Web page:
The South of Mumbai podcast series rambled into the busy and bustling city of Coimbatore in Tamil Nadu, where we were immediately emersed in the topic of mobility. On one particular afternoon we went to visit Manikandan at his office where he told us about the history of Coimbatore, the impact of growth and the strong tradition of manufacturing. Th…
 
What do you get when you combine a group a friends who studied engineering, a passion for bicycles, and a city known for manufacturing? My answer: a sweet bike, a unique approach to working, and a really good time. Today on the podcast, as part of the South of Mumbai series on the road in India, we hear from the talented team at Scolarian bikes in …
 
On this edition of the HONEST podcast we explore the legacy of Chernobyl in terms of how it changed the relationship between nuclear energy and society in the context of: Sweden, Italy, East Germany, Poland and the Soviet Union. Guests on this podcast include:Arne Kaijser, Royal Institute of Technology in StockholmLuigi Piccioni, University of Cala…
 
The conflict is a familiar one no matter where you live in the world: Beautiful natural ecosystem where a vast amount plants and animals thrive is also the same land that a mining company wants to extract resources from. Kudremukh National Park got its status in 1987. Unfortunately it was the target of Iron-ore extractions since the 1960s. Over the…
 
While there is much pride about India as a democracy where people have rights and representation, there is also another side of India which domestic and international media rarely hear about – the marginalized groups of this vast country (think geography, caste, class, ethnicity, gender, and more). Since 2003, Video Volunteers has been daring to ch…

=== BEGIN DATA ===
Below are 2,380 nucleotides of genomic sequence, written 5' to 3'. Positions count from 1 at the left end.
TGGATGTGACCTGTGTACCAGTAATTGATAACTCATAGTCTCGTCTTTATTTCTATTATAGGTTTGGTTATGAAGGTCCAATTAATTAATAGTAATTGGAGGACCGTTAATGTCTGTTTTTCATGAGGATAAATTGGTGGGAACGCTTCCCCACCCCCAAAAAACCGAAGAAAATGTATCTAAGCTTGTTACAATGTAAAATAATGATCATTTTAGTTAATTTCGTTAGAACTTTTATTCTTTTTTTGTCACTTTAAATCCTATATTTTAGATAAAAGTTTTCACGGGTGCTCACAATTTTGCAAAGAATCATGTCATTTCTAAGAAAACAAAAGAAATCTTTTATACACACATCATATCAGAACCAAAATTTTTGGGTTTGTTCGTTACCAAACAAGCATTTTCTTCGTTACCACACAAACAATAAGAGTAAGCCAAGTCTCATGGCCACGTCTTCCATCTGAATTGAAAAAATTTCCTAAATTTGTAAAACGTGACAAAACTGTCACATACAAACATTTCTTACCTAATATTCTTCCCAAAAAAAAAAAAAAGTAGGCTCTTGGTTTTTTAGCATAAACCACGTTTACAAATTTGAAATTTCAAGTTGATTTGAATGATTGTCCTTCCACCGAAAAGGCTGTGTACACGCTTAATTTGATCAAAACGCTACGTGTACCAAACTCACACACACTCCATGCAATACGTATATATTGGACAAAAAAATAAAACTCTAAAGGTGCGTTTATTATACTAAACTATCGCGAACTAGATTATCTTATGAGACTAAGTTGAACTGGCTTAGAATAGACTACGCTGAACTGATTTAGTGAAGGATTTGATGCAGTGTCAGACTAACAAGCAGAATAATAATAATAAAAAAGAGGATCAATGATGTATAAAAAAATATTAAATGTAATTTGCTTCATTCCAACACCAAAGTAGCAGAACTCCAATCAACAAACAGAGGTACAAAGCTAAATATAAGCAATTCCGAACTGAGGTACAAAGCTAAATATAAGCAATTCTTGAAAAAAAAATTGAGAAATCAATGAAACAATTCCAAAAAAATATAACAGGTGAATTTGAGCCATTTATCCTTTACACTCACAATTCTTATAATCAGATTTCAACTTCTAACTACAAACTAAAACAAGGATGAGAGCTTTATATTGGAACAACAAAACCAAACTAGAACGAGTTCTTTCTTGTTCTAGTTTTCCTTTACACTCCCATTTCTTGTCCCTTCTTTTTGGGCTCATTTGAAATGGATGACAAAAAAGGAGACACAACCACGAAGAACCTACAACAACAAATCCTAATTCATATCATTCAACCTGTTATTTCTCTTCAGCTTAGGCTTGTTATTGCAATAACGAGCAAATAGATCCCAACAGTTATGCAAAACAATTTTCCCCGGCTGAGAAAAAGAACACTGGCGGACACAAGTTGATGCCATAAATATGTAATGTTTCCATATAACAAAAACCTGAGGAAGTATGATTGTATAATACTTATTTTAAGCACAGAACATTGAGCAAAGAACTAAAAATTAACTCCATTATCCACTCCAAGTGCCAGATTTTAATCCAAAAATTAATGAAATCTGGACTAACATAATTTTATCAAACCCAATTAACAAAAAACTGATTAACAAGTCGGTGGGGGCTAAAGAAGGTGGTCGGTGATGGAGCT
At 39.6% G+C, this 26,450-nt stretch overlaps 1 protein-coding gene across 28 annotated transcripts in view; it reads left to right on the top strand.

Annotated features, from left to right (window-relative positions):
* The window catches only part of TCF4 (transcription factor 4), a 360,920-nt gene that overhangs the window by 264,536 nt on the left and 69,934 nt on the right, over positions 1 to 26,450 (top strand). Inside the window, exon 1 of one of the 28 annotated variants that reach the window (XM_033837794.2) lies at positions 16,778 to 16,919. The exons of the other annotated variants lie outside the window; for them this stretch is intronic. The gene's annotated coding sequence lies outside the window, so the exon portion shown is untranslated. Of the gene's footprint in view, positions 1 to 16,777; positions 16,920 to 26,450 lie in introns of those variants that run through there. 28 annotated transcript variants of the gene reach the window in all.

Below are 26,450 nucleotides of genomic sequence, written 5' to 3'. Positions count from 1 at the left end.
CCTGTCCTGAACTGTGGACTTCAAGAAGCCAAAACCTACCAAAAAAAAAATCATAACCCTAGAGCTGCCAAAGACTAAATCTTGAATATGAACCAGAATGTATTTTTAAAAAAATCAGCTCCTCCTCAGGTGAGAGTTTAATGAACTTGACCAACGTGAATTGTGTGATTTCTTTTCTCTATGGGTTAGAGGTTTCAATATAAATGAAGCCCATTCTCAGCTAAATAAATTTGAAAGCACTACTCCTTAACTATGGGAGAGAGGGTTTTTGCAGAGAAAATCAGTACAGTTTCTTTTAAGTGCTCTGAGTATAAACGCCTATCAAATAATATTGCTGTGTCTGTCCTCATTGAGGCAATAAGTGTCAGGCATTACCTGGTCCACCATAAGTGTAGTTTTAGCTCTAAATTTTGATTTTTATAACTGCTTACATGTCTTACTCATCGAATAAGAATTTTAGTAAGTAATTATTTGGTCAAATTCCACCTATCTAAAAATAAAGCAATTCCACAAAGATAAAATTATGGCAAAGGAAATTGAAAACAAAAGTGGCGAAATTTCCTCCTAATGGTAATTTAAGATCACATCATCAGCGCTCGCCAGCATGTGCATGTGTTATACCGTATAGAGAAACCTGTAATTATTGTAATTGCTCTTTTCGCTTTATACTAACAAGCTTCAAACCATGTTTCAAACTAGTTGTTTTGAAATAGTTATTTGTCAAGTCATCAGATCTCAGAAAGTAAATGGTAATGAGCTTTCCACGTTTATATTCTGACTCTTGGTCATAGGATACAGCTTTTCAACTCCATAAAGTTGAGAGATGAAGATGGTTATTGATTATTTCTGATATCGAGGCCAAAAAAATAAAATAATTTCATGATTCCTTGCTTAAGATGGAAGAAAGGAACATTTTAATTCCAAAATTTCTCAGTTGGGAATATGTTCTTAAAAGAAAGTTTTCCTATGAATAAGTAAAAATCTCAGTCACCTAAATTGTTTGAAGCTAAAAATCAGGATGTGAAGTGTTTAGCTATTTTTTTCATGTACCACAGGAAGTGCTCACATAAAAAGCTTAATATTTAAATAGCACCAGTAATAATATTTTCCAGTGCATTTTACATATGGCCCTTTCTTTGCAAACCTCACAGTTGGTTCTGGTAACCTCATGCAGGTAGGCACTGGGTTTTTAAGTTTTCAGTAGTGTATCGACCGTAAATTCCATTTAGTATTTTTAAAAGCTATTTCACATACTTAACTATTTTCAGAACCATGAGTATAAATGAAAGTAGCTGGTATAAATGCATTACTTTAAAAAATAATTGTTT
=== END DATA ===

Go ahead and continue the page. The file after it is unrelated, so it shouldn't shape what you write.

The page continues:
(Episode 491) When you think recycling and reusing, India might not be the first place that comes to find. But you’d be wrong to underestimate the longstanding traditions of making use of waste materials that exist throughout the subcontinent. One of the foremost states for recycling in India is Goa, and one of the key protagonists in the story of …
 
One of the most important ways to examine and understand the history of nuclear energy and society is to focus on key events that have shaped this relationship. Within each country case we can find specific events that had a lasting effect on how nuclear energy is viewed by the public, the government, and other significant actors. In this episode o…
 
Jazz, konkani, Portuguese, bollywood; these are just the tip of the iceberg when you start to examine the rich heritage of Goan music. Colin D’Cruz is a one stop shop for music made in Goa. As a musician, producer, and record label, he’s got his ear to the ground when it comes to what sounds are coming out of Goa; yesterday, today and in the future…
 
(Episode 488) Amin Sheikh grew up living on the streets of Mumbai, with all the horror and joy that only they can bring to a child with no one to turn to. Those streets might have eaten him alive, and they almost did- until someone came along and changed all that. A few someones in fact, who’s actions changed the direction of his life. His personal…
 
(Show #487) While global shipping is a massive and lucrative business that benefits people in so many ways, there is another side to it. Once the massive vessels need to be retired, they have to be broken down and their valueable materials recycled. Doing this using well equipped workers and proper facilities comes at a cost, and for decades, compa…
 
Just over 2 weeks ago Matthew and I recorded our first podcast conversation in 5 years. 2 weeks ago he was getting himself mentally and physically prepared to take on chemo therapy, knowing it would be bad, but how bad would it get? 2 weeks of chemo therapy and its horrid side effects, today Matthew checks in to talk about how his daily struggle is…
 
Welcome to the HONEST Podcast, the program that brings you the sounds of a multiyear, multidisciplinary research project on how society looks at and has looked at nuclear energy since it appeared in different countries and across borders and how this relationship has changed or remained over time… with help from 23 research institutions and a long …